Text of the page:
By Dan Elliott
What’s the best way to spend a gloomy, dreary night inside? With games, of course!
Students of the Brunswick campus gathered together last Thursday to do just that, as the Midcoast Gaming Club held its weekly meeting. With the sun setting and the weather turning wet and drizzly, students enjoyed lively rounds of board and video games in Orion Hall’s multipurpose room. This blend of mediums is just the sort of thing that gives the club its signature flair, and poses such allure to students looking for a platform to unwind from a week of classes. “Any and all games are welcome during the meetup” says John Penney, club president and fellow gaming enthusiast. Throughout the meetup, it was not uncommon to see groups of students breakup and reform around many different activities—club members were not opposed to going solo in their time during the meeting, producing such consoles as the Nintendo Switch, DS, and even doing a little gaming on smartphones.
First up for the Gaming Club was a round of Cards Against Humanity, a party game in which each player tries to out-do the others in being the most offensive and politically incorrect. Students did their best to fill in such zany blanks as “Today on Maury: Help! My son is ___”, “Hey Guys, I know this was my idea, but I’m having serious doubts about ___” and the always oh-so exploitable “What’s that sound?”. Many laughs were had as players sneaked showings of possible cards to one another, and the sounds of music intermixed in the background. While the game unfolded, another member began a new game in Spyro Reignited Trilogy from a television borrowed from the Captain’s Closet.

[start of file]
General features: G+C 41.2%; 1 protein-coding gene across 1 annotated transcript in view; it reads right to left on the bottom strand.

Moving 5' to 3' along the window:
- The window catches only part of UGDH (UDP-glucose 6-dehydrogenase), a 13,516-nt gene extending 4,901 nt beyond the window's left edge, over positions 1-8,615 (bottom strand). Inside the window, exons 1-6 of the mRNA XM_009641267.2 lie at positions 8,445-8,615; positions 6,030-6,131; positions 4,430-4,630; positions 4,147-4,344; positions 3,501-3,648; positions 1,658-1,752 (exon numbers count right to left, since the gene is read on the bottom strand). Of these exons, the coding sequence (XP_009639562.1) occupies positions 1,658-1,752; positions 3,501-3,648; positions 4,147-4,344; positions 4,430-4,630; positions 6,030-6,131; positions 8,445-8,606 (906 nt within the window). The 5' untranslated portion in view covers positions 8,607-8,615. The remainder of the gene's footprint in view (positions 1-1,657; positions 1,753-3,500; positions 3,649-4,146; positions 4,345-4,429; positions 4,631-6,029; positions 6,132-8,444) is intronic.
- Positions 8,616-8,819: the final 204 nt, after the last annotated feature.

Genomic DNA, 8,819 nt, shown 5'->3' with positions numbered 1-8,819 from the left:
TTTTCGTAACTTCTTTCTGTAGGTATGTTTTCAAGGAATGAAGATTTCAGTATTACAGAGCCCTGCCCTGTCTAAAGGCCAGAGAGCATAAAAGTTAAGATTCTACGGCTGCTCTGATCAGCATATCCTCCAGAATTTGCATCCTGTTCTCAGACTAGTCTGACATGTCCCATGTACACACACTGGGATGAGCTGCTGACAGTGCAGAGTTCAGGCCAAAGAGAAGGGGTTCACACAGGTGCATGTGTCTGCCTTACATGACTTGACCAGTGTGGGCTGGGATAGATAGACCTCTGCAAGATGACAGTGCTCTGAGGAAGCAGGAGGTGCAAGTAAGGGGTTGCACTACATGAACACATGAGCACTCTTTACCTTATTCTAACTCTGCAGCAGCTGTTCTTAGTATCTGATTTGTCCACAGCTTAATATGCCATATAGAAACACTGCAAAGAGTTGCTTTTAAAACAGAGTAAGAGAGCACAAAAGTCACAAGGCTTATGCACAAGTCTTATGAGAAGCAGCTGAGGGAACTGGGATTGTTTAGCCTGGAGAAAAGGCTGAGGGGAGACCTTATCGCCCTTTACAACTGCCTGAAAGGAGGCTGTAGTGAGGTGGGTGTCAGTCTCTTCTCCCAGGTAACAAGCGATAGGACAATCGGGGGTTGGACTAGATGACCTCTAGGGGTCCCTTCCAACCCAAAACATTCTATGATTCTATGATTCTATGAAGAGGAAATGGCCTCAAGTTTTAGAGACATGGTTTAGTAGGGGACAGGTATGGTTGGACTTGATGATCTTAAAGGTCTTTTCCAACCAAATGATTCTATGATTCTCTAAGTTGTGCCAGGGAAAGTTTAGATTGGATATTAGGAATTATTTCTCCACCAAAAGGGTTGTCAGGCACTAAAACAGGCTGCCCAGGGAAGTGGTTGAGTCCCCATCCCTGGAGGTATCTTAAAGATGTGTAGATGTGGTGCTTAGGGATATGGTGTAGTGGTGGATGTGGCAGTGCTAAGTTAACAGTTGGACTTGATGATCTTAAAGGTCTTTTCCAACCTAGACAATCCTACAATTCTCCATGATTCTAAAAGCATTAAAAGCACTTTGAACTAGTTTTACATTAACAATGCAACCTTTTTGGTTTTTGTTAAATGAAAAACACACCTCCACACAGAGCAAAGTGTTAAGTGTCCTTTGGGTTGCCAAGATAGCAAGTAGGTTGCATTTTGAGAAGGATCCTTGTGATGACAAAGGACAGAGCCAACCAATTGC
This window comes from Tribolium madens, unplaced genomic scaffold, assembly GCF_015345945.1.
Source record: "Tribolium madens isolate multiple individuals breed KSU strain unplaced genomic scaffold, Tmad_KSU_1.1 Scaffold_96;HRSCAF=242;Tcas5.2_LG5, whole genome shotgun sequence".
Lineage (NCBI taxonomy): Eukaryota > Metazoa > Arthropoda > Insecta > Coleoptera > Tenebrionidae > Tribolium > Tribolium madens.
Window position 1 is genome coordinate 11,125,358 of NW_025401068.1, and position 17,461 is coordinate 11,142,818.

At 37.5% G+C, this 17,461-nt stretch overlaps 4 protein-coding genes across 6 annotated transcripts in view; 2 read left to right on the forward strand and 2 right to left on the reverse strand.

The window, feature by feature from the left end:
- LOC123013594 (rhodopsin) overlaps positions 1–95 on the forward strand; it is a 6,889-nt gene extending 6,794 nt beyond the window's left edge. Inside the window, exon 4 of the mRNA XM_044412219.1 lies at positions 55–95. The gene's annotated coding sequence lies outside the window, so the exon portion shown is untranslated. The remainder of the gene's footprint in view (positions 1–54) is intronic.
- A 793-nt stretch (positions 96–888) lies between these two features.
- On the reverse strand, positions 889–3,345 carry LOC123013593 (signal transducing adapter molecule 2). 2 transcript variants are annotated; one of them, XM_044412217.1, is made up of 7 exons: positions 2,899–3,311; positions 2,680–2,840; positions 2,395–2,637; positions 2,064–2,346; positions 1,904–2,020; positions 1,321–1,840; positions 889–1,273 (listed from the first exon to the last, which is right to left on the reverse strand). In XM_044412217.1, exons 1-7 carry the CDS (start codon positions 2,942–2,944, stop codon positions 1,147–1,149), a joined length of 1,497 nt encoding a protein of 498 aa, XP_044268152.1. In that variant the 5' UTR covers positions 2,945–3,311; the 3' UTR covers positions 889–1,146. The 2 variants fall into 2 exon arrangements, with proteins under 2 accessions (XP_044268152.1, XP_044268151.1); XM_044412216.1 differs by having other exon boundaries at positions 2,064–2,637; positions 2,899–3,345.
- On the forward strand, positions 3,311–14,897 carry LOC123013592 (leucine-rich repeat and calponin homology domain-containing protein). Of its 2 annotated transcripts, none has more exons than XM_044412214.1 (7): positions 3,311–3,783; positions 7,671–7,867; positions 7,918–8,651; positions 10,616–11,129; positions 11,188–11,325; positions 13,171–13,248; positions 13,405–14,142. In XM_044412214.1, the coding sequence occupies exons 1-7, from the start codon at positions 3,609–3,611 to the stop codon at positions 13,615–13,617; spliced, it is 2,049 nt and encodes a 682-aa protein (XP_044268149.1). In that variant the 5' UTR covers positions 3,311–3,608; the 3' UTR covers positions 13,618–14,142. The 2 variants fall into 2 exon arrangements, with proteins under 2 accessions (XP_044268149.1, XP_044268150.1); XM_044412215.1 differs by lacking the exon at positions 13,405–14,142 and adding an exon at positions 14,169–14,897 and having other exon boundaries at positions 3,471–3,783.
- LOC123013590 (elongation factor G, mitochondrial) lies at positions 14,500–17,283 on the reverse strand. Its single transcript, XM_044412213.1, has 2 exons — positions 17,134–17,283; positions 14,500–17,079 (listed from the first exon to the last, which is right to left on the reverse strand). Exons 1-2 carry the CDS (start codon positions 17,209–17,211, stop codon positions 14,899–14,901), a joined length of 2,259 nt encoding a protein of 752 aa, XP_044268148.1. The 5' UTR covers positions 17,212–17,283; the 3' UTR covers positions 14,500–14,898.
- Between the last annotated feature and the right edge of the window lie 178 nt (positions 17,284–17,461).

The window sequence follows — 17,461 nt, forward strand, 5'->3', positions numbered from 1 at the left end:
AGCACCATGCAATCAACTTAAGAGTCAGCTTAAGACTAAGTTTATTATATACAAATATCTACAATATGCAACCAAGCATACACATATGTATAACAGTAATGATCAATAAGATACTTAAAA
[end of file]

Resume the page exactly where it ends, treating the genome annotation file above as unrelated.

As members settled in for a round of Trouble, a phone order for pizza was placed by Mark LaBranche. LaBranche was elected by members of the club as the new Vice President that very night, and made the prudent decision to make sure his fellow gamers were properly nourished as alliances were formed and shattered over the course of successive dice rolls. After failing to resolve an issue arising from creating a Borderlands 3 cooperative playthrough (all three players were in control of a single playable character), the club chose to take a break from gaming to watch an episode of Futurama while enjoying the recently-acquired pie. The episode, of course, was centered around video games.
Overshadowing the fine cuisine and humor was a sense of inclusion often not seen in typical online gaming communities. If a student didn’t know the rules to a certain game, they were encouraged to jump in anyways, and other students were happy to help catch them up. “JUST ROAST ‘EM” called a Trouble player to the student currently engaged in Spyro, as another student began a round in Call of Duty: Black Ops 3 on a recently-procured second television. Despite a variety of activities occurring all simultaneously, a collective feeling of belonging emitted from the group.
The Gaming Club hopes to hold a few events in the coming future, informs Penney. Of the possible ideas being considered for the upcoming holiday are a Halloween-themed Escape Room activity and perhaps even a haunted hayride. The group plans to migrate to the Academic Building’s auditorium for a Mortal Kombat tournament scheduled soon which, given the venue, will be sure to offer students a unique gaming experience. Because the Club’s activities are so engaging, and perhaps because the members genuinely enjoy being together, the departure time is a little relaxed, with students hanging out until as late as eleven at night. It is not uncommon to see students coming in for a few games and depart, giving the club a more casual and fluid atmosphere. Students are encouraged to bring in any game—boards, dice, controllers, etc. to share with the group. Because really; games are the best when they bring us together, aren’t they?